h1

Creative Agenda: Processes

December 28, 2011

Different descriptions with the same fundamental meanings for Creative Agendas.

These sentences are short and precise, though that doesn’t necessarily make them easier to understand.

The one nice thing is that of these, only one word is used out of “general understanding” and that is “fiction” being the “Things we imagine at the table when we roleplay”.

I’ll go ahead and put up the usual, rarely heeded caveat that these descriptions indicate what each CA highly prioritizes over other things, which isn’t the same as completely excluding what the other CAs prioritize.

Narrativism:
Systems aimed at producing a creative process that creates emotionally meaningful improvised fiction.

Gamism:
Systems aimed at producing competitive challenges that includes non-quantifiable factors (Fictional Positioning) as aspects of play.

Notice that the non-quantifiable factors actually are what differentiate gamist rpgs from other types of general games (boardgames, minis, cardgames, etc.)

Simulationism:
Systems aimed at producing fiction and experiences within a given set of expectations and boundaries.

The Overlap Fallacy

Below I list game design features prioritized for each type of Creative Agenda.

You’ll notice that each Agenda shares about HALF the features from the other two sets…but only half.  It could be considered like three sets: AB, BC, AC.

The thing is, this reality is something that becomes a terrible pitfall for many people, both design-wise and in gameplay.  People see there’s a common feature between two groups, but don’t realize that the excluded parts – what they are different in, is what makes them mutually exclusive playstyles.

For example, the player wanting Sim campaign invites the player who wants Nar play to join in- at first all the talk about character backstory and fiction gets them both excited.  But then the player who wants Narrativism starts making hard choices for their character, choices that change the character, and maybe the setting too… and the Sim seeking player is frustrated and at a loss for what to do.  They decide the Nar player is a “problem player” and stop inviting them after a while.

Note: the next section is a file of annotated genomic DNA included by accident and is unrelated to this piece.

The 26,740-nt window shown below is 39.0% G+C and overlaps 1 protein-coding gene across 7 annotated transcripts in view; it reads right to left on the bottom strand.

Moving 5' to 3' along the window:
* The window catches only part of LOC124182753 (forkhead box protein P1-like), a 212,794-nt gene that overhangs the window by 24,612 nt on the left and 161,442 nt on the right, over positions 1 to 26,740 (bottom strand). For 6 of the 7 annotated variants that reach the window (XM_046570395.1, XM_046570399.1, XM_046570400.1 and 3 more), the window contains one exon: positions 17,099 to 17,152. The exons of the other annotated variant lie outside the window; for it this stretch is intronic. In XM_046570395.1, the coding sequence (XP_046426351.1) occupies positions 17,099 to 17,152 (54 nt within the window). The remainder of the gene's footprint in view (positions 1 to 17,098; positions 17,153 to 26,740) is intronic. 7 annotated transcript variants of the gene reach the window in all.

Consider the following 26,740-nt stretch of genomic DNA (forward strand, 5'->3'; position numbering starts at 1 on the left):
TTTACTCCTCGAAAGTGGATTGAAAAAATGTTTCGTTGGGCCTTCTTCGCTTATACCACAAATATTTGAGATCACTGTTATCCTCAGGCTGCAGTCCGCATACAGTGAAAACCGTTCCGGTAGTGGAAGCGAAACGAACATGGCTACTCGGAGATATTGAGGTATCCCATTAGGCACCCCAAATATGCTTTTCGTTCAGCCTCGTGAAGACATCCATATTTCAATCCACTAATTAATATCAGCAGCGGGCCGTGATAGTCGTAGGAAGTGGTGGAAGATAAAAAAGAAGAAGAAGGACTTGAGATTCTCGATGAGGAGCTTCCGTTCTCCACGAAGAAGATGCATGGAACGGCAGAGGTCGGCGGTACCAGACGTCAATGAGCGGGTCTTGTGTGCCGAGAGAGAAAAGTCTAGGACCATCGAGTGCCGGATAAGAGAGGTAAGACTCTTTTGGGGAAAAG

IT IS CRITICAL TO UNDERSTAND THAT THE PRIORITIZED FEATURES ARE PRIORITIZED OVER THE EXCLUDED SECTION.  If the set is AB, then AB are always going to be more important in this set than C, and if the set is BC, then BC is always going to be more important than A.  When you try to put the groups together, you get people arguing between the features they exclude or consider a non-priority.

Narrativist games prioritize these features:

– Requires player agency
– Requires uncertain outcomes
– Often benefits from immediate reward systems to focus play

– Requires coherent creative buy-in from everyone playing
– Fictional elements are often key to decision making
– Often may benefit from having solid setting/situation materials from which to draw upon.

Gamist games prioritize these features:

– Requires player agency
– Requires uncertain outcomes
– Often benefits from immediate reward systems to focus play

– Successful play requires a strong understanding of the limitations to acceptable action (whether fiction based or mechanics)
– Often benefits from mechanics designed to enforce consistency

Simulationist games prioritize these features:

– Requires coherent creative buy-in from everyone playing
– Fictional elements are often key to decision making
– Often may benefit from having solid setting/situation materials from which to draw upon.

– Successful play requires a strong understanding of the limitations to acceptable action (whether fiction based or mechanics)
– Often benefits from mechanics designed to enforce consistency

About these ads
Follow

Get every new post delivered to your Inbox.

Join 111 other followers

%d bloggers like this: